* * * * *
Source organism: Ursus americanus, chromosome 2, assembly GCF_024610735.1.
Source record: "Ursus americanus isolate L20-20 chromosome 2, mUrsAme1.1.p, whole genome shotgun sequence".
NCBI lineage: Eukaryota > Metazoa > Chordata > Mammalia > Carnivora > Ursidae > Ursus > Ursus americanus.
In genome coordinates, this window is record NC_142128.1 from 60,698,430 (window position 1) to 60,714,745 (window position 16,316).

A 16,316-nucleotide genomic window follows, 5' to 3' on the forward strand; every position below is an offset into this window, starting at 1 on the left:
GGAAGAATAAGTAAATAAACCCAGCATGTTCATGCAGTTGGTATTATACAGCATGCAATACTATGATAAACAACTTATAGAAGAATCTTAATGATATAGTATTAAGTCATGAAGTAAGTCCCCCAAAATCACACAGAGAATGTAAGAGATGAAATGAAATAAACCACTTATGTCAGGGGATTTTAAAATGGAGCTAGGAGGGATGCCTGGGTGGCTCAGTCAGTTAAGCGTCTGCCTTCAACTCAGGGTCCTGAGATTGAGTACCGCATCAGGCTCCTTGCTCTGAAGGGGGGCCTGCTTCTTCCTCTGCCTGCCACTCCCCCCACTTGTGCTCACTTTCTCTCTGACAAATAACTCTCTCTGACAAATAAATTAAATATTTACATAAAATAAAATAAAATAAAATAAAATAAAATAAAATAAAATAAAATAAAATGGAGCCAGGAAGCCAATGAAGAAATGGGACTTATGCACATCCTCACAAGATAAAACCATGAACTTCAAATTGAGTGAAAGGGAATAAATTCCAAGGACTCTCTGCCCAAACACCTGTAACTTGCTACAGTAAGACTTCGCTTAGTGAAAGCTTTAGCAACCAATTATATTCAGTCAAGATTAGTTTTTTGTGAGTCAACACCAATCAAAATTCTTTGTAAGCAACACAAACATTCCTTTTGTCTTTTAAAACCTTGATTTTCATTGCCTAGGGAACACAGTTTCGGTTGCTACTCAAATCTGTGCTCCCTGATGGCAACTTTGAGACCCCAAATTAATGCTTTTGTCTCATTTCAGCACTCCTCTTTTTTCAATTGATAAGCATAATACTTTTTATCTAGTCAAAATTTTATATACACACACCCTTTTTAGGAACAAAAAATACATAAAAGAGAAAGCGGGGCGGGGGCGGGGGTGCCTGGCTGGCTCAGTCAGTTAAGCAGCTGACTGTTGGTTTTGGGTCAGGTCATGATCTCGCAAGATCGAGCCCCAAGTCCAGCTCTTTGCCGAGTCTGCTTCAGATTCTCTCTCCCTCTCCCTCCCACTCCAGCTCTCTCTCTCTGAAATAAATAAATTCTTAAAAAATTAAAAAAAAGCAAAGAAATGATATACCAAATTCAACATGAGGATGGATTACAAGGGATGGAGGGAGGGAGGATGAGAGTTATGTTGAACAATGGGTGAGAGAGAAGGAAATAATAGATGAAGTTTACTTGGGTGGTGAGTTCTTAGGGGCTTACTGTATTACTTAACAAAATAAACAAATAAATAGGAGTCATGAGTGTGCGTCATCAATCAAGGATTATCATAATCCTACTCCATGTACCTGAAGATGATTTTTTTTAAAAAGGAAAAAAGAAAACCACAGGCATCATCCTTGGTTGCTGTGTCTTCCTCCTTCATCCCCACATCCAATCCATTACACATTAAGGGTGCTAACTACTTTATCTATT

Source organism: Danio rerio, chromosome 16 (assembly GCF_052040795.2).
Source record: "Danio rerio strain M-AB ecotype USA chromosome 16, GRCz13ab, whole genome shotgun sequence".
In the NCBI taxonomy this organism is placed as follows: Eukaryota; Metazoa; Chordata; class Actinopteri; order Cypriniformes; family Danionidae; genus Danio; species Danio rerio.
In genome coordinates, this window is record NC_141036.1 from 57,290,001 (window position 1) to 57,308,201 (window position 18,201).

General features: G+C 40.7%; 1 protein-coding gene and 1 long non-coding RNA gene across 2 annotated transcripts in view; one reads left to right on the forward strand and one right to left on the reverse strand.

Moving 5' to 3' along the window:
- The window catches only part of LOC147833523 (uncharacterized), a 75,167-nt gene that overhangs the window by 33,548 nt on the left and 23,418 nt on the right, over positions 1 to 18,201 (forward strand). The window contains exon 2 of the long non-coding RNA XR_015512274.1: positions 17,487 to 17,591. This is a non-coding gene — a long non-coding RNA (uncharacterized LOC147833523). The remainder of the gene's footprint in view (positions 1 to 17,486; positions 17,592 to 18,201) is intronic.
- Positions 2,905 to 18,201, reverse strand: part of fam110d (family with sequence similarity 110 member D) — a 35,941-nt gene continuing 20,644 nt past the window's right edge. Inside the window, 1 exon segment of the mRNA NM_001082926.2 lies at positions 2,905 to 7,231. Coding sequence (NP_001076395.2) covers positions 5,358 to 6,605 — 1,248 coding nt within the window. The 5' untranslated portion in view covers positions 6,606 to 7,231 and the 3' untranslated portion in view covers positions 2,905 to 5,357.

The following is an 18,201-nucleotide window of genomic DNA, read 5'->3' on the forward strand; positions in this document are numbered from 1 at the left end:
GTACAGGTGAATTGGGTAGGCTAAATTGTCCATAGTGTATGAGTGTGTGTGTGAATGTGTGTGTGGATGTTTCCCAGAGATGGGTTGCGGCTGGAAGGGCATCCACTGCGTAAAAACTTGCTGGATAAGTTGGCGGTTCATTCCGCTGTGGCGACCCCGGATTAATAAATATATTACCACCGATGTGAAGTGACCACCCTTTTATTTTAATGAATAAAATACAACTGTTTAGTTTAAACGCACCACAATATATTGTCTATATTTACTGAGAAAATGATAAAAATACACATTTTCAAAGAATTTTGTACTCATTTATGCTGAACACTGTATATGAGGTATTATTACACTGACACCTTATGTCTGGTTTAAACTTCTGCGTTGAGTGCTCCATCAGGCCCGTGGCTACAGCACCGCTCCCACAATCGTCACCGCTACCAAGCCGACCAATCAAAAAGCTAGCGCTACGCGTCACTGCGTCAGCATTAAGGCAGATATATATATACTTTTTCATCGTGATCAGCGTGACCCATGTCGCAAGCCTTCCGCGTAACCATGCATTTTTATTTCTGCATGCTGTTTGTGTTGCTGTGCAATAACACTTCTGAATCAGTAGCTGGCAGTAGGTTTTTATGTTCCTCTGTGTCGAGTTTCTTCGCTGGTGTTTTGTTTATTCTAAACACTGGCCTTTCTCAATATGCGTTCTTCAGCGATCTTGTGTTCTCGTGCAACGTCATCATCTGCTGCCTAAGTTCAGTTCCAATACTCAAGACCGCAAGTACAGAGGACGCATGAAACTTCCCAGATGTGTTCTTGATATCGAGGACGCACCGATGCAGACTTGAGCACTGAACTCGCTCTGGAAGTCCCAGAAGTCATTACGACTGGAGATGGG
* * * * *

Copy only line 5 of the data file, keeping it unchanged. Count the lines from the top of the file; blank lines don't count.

A 16,316-nucleotide genomic window follows, 5' to 3' on the forward strand; every position below is an offset into this window, starting at 1 on the left: